Commemoration, Conflict, Conscience - Hidden Stories of WWI Festival - Bristol

St John on the Wall, Bristol
1st April 2019 - 20th May 2019
during opening hours
free - donations welcome to CCT

This national festival shines a spotlight on hidden stories of the First World War and its legacy

COMMEMORATION, CONFLICT and CONSCIENCE is a year-long project, which culminates in a national festival in Bristol, April-May 2019. The project looks at ‘hidden’ or lesser known stories of the First World War, legacy, peace-building & alienation from commemoration. We are: uniting existing community groups and researchers, focusing on their work to date & generating new research; showcasing existing artistic work and performances and fostering new creative projects.

The Trust is honoured to be hosting one of the main exhibitions 'The Lost Files' within the Crypt at St John on the Wall

The exhibition will run between Thursday 25th April and Monday 20th May

The Lost Files is an installation that explores the experience of individuals who for moral, religious or political reasons refused to participate in World War One. Conscientious objectors were vilified in their own time, some were initially sentenced to death, many thousands were imprisoned and many continued to be ostracized by society long after the war ended. There is scant information about the conscientious objectors, most of the official records were destroyed after the war, and many of the unofficial records have since been lost. The Lost Files seeks to redress this by creating a visual record of conscientious objection.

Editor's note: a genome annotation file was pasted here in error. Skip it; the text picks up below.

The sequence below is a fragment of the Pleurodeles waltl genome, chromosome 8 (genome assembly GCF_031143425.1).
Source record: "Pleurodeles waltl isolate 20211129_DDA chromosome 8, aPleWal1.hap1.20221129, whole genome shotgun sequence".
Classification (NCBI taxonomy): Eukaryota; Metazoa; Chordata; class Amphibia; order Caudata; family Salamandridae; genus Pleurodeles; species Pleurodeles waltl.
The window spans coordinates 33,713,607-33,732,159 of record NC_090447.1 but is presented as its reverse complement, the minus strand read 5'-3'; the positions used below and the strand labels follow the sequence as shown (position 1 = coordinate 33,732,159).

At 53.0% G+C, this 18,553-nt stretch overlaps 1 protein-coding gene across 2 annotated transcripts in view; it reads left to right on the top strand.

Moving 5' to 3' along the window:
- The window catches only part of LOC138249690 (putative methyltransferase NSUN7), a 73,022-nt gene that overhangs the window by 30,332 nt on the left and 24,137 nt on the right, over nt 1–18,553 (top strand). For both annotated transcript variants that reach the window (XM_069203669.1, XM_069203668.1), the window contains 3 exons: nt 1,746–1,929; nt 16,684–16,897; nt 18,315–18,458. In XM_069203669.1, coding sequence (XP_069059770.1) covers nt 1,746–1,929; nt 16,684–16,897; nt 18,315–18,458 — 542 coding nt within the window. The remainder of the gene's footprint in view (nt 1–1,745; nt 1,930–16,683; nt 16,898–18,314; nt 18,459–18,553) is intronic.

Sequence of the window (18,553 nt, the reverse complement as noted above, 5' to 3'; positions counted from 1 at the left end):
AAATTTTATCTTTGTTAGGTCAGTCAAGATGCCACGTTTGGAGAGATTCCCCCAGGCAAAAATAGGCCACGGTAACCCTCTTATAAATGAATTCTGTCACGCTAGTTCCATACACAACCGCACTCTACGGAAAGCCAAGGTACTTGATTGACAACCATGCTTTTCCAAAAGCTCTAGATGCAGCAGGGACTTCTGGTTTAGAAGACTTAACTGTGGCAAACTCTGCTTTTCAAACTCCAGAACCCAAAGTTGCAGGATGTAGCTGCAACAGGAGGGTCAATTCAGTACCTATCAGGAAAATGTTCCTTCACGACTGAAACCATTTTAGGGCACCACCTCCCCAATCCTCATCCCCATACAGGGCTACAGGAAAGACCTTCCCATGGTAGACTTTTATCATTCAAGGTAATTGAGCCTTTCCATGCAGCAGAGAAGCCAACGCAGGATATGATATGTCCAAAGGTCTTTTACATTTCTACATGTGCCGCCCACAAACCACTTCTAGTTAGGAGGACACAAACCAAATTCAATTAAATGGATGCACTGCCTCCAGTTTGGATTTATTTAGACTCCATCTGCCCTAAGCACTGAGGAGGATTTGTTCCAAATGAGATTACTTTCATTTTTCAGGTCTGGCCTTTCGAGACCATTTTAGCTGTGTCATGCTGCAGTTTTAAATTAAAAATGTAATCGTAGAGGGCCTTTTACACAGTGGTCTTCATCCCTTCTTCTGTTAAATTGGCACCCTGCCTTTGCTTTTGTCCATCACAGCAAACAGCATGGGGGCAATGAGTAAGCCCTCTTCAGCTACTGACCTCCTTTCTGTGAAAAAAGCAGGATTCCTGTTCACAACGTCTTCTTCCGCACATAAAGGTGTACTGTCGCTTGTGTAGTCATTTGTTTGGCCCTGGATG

The installation utilises a variety of media: sculpture; found objects; sound; archive material and photographs. Framed on the walls are images representing the vast literature generated by the war resisters, to encourage, support and inform each other for the duration of the war and beyond, and a soundtrack brings to life the names and details of COs.

The Lost Files offers a response to the experience of conscientious objection and a glimpse into how it might have felt, at great personal risk, to stand against the conventions of society. It is also a homage to a group of brave and principled men and women.

Al Johnson is a politically engaged sculptor and her work considers recent history and the interplay between politics, power and the collective memory. Al develops sculpture in thematic series and utilizes a range of materials: textiles, forged steel, wax, copper, and timber, creating works that are sensual, paradoxical and challenging.

Find out more on her website:


Emma Brown

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